THERE is a regular pattern to the Fly’s weekend routine and it starts on Saturday morning. There’s no lounging around, no lie-in. No, I’m up with like a lark and out of the house to do the ‘big shop’.

And it’s not a haphazard process. Before I collect all my carrier bags, grab my car keys and prepare to do battle, I go around the house and carefully weigh up exactly what it is we need for the week.

And yes, I do write myself a comprehensive shopping list.

My supermarket of choice is Asda, for no other reason than it’s the closest to where I live.

So we come to last Saturday. There was nothing unusual. I did my rounds of the house, drew up my list and set out with a spring in my step and hope in my heart.

Oh how quickly that hope was dashed.

I think I must have missed the news that the zombie apocalypse was upon us because that could be the only explanation for what greeted me...empty shelves. Yes, it would appear shoppers had gone into full-blown coronavirus hoarding mode.

But what intrigued me is the sort of stuff that panicking people have decided is essential to see them through when Covid-19 finally sweeps into town.

I can accept worried shoppers buying a couple of extra tins of baked beans, a few extra packets of pasta.

And given we’ve all been urged to make sure we wash our hands thoroughly and often, I wasn’t surprised to see the hand gel, hand wash and soap shelves stripped bare as though a plague of very hygienically-challenged locusts had passed through.

Nor was it any great shock to see empty boxes where the paracetamol should have been.

But toilet rolls? Really people, what are you playing at? On Saturday morning at Asda Westbrook, there wasn’t a single sheet of toilet paper to be had, not one.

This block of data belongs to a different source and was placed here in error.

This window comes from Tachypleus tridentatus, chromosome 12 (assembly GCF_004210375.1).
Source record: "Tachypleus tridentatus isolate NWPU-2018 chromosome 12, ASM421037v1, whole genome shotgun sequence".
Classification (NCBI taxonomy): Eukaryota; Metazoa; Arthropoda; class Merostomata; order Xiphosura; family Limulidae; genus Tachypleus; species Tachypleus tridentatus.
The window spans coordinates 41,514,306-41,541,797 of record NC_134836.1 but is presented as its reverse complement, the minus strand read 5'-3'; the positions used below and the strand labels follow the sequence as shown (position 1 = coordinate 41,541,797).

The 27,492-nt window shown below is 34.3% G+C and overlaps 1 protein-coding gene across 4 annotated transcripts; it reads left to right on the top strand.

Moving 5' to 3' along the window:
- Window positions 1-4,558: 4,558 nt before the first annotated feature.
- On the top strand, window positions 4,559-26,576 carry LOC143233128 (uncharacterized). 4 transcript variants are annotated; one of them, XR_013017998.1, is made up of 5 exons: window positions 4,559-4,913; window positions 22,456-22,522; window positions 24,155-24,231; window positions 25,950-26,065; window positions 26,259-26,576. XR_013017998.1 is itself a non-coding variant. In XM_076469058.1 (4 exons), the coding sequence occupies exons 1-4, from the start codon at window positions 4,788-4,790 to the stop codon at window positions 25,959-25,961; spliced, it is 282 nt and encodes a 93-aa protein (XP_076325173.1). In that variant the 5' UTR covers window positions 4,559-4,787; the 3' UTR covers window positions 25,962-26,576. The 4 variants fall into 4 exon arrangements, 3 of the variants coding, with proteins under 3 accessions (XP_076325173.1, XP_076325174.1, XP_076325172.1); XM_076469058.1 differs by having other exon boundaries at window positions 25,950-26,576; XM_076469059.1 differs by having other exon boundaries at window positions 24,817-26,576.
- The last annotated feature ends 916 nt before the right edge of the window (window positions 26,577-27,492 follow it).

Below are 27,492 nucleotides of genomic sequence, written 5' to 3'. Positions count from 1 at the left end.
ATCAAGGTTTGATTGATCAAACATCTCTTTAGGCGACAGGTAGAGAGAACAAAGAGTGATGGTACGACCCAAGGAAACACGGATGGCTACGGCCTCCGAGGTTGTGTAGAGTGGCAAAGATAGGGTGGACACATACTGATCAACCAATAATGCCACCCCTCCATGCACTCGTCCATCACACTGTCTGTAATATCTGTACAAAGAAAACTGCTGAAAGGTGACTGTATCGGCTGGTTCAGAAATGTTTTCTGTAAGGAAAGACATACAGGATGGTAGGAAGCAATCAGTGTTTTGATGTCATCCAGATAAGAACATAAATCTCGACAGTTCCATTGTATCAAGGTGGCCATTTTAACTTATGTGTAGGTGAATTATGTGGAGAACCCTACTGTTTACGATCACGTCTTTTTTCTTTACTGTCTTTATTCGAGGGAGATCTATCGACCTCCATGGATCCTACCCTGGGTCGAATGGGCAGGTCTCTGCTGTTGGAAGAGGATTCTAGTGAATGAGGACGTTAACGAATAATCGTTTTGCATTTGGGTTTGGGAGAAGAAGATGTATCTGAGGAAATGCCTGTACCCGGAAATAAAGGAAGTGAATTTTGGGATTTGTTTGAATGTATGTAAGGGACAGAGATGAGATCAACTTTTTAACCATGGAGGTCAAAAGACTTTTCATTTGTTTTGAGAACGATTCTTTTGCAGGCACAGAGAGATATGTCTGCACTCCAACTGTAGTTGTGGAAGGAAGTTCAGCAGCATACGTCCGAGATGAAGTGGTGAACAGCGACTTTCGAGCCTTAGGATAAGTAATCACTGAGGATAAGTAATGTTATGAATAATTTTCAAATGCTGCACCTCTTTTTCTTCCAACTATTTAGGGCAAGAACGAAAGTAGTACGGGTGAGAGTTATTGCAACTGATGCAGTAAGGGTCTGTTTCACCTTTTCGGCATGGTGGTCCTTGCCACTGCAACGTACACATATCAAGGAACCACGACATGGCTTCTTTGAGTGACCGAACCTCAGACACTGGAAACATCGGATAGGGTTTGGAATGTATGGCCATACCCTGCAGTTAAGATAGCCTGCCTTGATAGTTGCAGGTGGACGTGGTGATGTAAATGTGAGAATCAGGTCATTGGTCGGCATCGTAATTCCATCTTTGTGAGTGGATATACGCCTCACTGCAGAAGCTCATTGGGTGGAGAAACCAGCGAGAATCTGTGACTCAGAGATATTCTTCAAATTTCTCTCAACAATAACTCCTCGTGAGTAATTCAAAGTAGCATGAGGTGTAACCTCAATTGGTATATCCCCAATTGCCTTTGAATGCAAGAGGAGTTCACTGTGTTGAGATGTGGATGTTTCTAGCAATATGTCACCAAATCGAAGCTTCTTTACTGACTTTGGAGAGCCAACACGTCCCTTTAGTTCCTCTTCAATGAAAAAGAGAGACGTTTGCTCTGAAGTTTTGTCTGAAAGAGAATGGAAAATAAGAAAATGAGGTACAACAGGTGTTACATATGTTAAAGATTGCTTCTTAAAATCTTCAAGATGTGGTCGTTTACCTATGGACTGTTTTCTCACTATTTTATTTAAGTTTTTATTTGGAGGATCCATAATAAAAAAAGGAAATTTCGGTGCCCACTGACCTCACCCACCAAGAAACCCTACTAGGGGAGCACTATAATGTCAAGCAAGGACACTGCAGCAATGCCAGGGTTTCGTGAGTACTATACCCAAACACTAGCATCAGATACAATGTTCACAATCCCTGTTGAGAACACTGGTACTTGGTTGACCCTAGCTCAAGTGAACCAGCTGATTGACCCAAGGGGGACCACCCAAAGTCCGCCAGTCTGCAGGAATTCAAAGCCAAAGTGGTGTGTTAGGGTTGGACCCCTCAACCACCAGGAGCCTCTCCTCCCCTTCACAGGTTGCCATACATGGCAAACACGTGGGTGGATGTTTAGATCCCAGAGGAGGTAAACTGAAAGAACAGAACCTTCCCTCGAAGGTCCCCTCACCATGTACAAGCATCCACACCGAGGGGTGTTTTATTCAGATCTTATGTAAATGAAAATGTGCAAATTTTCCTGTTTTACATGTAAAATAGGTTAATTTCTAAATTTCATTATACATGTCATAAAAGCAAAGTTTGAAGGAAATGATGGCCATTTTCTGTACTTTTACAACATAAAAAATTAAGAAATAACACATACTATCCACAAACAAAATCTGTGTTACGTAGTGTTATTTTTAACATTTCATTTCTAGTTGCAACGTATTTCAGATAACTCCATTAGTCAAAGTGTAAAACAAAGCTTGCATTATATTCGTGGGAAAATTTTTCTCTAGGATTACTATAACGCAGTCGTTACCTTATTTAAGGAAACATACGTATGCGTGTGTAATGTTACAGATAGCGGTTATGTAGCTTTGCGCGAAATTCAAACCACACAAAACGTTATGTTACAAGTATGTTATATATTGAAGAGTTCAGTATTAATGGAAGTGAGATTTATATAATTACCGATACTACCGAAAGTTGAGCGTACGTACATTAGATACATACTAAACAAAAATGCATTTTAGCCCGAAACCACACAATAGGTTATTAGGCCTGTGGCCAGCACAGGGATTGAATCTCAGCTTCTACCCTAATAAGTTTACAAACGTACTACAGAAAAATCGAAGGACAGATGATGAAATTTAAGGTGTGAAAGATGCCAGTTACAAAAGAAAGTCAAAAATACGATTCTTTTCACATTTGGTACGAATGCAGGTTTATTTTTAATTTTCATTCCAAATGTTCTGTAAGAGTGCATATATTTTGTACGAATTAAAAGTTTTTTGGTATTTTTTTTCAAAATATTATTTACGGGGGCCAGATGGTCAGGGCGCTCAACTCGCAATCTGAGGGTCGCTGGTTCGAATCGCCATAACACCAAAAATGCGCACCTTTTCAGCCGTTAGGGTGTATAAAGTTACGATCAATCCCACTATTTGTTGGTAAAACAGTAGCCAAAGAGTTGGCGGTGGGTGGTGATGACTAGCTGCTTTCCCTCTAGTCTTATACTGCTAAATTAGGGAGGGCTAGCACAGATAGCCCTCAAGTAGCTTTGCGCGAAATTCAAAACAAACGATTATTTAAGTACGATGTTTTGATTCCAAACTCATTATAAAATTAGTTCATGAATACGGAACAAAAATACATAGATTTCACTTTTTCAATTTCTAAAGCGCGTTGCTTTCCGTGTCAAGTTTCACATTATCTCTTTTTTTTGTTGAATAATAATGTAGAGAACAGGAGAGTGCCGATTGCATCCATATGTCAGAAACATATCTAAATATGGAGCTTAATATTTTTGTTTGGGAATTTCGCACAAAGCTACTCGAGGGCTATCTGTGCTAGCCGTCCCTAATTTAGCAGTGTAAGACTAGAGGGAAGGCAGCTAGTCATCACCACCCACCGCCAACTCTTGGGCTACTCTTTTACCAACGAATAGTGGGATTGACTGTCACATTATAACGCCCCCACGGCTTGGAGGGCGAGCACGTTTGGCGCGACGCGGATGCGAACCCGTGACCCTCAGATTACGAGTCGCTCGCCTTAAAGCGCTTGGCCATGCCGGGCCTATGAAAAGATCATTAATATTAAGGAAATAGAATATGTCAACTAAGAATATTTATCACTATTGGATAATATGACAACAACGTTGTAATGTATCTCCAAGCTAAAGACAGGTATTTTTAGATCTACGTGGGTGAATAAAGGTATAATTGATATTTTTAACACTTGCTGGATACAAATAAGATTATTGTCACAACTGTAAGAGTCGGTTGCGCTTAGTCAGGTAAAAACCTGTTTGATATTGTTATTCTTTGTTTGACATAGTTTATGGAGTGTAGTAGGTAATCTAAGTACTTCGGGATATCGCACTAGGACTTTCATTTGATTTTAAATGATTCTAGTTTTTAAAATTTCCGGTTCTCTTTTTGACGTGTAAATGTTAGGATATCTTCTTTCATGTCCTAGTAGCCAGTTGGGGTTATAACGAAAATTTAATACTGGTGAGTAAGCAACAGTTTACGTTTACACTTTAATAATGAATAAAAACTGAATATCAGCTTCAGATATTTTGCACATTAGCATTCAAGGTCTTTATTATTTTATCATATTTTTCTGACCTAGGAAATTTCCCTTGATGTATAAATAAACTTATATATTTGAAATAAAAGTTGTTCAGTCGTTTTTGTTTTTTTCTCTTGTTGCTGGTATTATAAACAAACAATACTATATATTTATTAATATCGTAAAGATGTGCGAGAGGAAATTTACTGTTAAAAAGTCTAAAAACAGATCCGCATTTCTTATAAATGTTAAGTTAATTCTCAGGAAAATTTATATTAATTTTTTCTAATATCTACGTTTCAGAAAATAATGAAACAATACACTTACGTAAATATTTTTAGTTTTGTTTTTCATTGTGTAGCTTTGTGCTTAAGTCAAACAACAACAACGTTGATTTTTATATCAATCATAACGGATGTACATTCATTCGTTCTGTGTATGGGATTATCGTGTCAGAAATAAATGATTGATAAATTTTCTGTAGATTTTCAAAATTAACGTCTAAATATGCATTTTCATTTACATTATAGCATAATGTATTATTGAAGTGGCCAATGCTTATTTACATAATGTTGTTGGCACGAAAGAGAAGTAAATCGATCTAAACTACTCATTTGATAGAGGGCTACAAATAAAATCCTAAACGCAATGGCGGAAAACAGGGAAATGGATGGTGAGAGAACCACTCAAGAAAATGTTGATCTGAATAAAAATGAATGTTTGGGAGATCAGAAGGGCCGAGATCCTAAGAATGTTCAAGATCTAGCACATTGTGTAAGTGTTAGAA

But what is it that’s driving people to clean out supermarkets of loo roll around the world?

Dr Dimitrios Tsivrikos is expert in consumer and behavioural science at the University College London and explained to Sky News what we are now witnessing is the difference between what he calls ‘disaster panic’ and ‘general panic’ and toilet paper is the poster boy for general panic (that’s a phase I never thought I’d write).

He said: “Disaster panic is normally for something you have more information on, such as a natural disaster.”

General panic is different, he said: “In public health issues we have no idea about the time or intensity and we get messages on a daily basis that we should go into panic mode that we buy into more than we need to. It’s our only tool of control.”

And psychologist Katharina Wittgens told Sky News it is more obvious when an aisle of toilet paper is empty, compared to other smaller items, which leads to the craze over the item intensifying.

But it’s the views of psychologist Emma Kenny that resonated with me when she said: “It’s really interesting to see people are stockpiling things like toilet paper...that’s not going to get you from A to B in a life-or-death situation – food is what people would need.”

The thing is, the people who started the panic buying in the first place may have been acting irrationally, but once it starts, those who can see shortages on the shelves and can see stuff starting to run out are acting perfectly rationally, in my opinion.

In a way, I find the whole situation darkly amusing but there is a dangerous, serious side to all of this as soap, medicines and hand sanitisers become unavailable because of selfish stockpiling, it puts at risk those who are in immediate need, those with compromised immune systems and underlying health problems.

But I bet all those people who still have their secret Brexit stockpile are feeling a little bit smug right now.